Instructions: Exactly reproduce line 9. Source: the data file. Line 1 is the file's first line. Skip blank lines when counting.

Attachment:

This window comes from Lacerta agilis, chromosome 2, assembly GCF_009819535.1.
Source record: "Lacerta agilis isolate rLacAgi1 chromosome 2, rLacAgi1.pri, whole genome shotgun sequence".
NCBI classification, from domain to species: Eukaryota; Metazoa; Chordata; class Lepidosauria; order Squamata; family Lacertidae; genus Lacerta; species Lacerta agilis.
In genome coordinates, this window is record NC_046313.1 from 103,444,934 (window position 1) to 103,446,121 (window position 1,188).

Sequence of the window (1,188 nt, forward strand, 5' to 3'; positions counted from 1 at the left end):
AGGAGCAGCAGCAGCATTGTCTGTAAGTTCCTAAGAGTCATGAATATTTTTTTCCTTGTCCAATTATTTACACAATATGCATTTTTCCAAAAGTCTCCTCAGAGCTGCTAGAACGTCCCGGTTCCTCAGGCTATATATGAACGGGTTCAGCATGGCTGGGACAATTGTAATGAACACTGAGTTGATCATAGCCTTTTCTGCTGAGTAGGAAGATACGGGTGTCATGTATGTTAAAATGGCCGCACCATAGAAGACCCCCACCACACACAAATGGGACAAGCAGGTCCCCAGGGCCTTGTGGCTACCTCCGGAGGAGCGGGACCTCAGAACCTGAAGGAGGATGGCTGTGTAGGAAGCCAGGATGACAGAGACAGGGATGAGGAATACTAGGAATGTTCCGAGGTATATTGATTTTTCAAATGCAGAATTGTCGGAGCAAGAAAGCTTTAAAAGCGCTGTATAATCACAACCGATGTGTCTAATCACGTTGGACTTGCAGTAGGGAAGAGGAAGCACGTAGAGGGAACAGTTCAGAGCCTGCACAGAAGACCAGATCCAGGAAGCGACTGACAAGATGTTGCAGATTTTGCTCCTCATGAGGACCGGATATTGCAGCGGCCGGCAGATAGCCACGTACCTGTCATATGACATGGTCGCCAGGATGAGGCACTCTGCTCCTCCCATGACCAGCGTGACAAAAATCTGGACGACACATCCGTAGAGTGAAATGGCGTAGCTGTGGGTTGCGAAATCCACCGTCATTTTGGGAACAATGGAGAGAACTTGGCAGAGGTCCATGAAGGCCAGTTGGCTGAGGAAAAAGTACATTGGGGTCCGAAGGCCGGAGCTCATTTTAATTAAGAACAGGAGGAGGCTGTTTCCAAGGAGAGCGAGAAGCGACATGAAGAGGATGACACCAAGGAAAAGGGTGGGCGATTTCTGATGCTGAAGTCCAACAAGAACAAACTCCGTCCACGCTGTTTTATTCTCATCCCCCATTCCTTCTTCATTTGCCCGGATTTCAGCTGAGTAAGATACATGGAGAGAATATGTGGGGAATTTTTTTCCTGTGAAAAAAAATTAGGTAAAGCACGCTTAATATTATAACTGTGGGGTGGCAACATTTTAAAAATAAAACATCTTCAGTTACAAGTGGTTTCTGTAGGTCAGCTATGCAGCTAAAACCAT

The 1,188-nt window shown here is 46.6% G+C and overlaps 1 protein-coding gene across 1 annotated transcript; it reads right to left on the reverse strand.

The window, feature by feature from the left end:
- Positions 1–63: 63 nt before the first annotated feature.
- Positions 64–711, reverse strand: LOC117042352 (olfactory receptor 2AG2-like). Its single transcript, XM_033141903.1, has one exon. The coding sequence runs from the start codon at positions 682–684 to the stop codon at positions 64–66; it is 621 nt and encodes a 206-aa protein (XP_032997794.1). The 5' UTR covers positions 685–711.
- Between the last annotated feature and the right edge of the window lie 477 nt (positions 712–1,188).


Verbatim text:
- Positions 1–63: 63 nt before the first annotated feature.